Thyroid cancer

Causes of thyroid cancer
Most malignant thyroid tumors are of unknown causes. However, there are some circumstances that can increase your chances of getting it. Many variables influence a person’s risk of developing thyroid cancer, including age, noncancerous thyroid problems, and a genetic predisposition to thyroid cancer. The following are some of the risk factors for thyroid cancer:

● Being a woman
● People between the ages of 25 and 65 are at risk. (Papillary thyroid carcinoma patients average 50 years old)
● ​​Of Asian descent
● Radiation exposure. External radiation to the head, neck, or chest, or exposure to a radiation catastrophe like Chernobyl, which resulted in an increase in children with thyroid cancer, are examples. As early as five years after exposure, cancer can arise.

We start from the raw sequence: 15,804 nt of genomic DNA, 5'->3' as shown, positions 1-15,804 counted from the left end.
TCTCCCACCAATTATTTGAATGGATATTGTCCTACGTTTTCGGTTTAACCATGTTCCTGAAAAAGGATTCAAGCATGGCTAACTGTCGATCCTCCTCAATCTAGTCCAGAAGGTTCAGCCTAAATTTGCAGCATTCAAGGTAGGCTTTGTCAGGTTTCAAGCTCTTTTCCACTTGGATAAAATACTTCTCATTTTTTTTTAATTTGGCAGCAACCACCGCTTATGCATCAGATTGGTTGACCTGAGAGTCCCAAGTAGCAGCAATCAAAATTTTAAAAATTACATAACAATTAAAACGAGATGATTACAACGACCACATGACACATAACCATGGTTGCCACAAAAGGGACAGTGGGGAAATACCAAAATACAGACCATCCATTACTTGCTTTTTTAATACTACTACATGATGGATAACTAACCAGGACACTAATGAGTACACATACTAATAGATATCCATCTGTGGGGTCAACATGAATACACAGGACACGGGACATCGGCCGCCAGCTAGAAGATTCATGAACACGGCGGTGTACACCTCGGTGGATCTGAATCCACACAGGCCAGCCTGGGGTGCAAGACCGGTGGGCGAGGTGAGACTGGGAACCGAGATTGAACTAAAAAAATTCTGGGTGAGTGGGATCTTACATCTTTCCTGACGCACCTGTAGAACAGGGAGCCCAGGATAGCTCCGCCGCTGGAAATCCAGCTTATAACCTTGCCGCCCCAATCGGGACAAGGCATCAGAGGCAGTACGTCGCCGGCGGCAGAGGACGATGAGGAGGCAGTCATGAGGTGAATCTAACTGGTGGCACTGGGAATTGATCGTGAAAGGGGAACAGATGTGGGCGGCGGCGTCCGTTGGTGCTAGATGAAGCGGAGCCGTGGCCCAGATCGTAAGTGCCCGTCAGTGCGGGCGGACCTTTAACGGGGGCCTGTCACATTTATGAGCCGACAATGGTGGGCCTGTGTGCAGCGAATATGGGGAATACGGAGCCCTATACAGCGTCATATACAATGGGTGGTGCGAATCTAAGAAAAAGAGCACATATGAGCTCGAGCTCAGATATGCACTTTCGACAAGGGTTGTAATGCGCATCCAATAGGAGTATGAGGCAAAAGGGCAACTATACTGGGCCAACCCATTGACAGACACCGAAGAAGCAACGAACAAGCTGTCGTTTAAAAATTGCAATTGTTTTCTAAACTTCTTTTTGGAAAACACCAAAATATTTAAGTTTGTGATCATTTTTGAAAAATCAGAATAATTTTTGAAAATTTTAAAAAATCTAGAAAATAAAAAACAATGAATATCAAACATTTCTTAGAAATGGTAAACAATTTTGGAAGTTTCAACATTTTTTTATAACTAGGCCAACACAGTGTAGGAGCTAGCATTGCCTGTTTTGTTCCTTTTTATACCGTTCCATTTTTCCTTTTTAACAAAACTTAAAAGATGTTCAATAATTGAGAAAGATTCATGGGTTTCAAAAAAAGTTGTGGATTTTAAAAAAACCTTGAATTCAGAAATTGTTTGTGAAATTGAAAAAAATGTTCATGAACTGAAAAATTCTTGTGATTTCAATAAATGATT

● A history of goiter (enlarged thyroid gland)
● A genetic predisposition to thyroid cancer or thyroid disease
● Having certain genetic mutations. This is especially true for medullary thyroid carcinoma, which has a strong family history. If you or a family member has been diagnosed with medullary thyroid carcinoma, you can have a blood test that checks for a mutation in a gene called RET that has been linked to the disease. When people realize they have the gene, they may choose to have their thyroid removed (thyroidectomy) to reduce their risk of cancer. This operation is suitable even for young children.
● Iodine deficiency.
● Being overweight or obese. Heavier patients usually appear in later stages and with more malignant tumors.

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